When CES 2017 opens in Las Vegas next month, it may feature the introduction of a fully electric version of the new Chrysler Pacifica minivan. The plug-in hybrid version is already in production and should be in dealer showrooms soon. Car makers usually reveal their latest models at the Detroit auto show that takes place later in January, but as cars become more like rolling computers with high tech features such as autonomous driving systems and electric drivetrains, many manufacturers have decided to focus on CES rather than the more traditional auto show circuit.
There are no details about the electric Pacifica that will be at CES available at this time. All the questions potential buyers might have such as battery size, range, charging time, and price will have to wait until next year to be answered. There is also no guarantee that the electric minivan will ever actually see production, particularly as the incoming Trump administration seems determined to gut the EPA. Fuel economy standards may be lowered significantly as a result and could even disappear altogether.
The shifting political landscape may delay or even eliminate investment in cars like the electric Pacifica, which is sold almost exclusively in North America. The mood among top car company executives is decidedly hostile toward alternative fuel vehicles because they typically have lower profit margins than traditional vehicles. In some cases, they may actually lose money. There are reports that Chevrolet will take a loss on each Chevy Bolt it sells, although that claim may fall into the “figures lie and liars figure” category.
Ford CEO Mark Fields was in a particularly grumpy mood last week as he declared that people aren’t interested in cars with batteries, even while 10% of Ford Fusion sales today are plug-in hybrids. BMW executives are also downbeat about the market for electric cars. Unlike the US, where the climate deniers are now in full control of the ship of state, companies that want to sell cars in Europe still have to meet aggressive emissions standards and can’t do that without at least some help from hybrid and plug-in hybrid powertrains.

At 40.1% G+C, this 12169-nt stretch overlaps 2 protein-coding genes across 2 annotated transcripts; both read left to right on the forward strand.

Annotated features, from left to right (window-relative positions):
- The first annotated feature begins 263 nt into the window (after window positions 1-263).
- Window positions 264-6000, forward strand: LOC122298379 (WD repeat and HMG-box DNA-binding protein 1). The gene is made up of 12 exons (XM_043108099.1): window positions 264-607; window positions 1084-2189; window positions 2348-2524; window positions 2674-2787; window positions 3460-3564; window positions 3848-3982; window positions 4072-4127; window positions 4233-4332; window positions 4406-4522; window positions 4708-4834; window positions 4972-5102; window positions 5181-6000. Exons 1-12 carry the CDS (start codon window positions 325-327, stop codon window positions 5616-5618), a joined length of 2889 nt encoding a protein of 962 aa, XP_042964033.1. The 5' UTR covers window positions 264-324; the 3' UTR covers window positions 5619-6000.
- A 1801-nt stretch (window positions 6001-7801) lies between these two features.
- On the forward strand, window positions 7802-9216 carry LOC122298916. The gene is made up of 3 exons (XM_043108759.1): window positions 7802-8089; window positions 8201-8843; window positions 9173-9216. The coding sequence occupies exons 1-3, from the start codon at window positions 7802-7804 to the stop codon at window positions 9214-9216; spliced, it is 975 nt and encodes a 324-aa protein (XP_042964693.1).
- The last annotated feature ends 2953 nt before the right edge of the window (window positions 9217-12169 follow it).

“A key theme for 2017 will be the increased availability of battery electric and plug-in hybrid vehicles,” Bloomberg Intelligence analyst Michael Dean said. “This provides a dilemma for automakers as they sacrifice traditional cash-cow internal combustion engine sales for expensive and lower margin electric cars, necessary to meet onerous new emissions legislation.” Emphasis on “onerous.”
The wild card in the game is autonomous driving technology. Although many Gas2 readers claim they couldn’t care less about cars that drive themselves, everyone in the automobile business seems convinced they are the wave of the future and the people will clamor for them when they become available. The truth is that self driving technology makes a lot more sense in electric cars than it does in conventional cars because it is easier to control an electric motor digitally than it is an internal combustion engine coupled to a transmission. In the end, autonomy may be what drives the market for electric cars forward, not government regulation.
Chrysler and Google are already partnering to develop self driving vehicles using the plug-in hybrid Pacifica as the starting platform. Chrysler will supply Google with 100 Pacifica Hybrids to be converted to autonomous mode.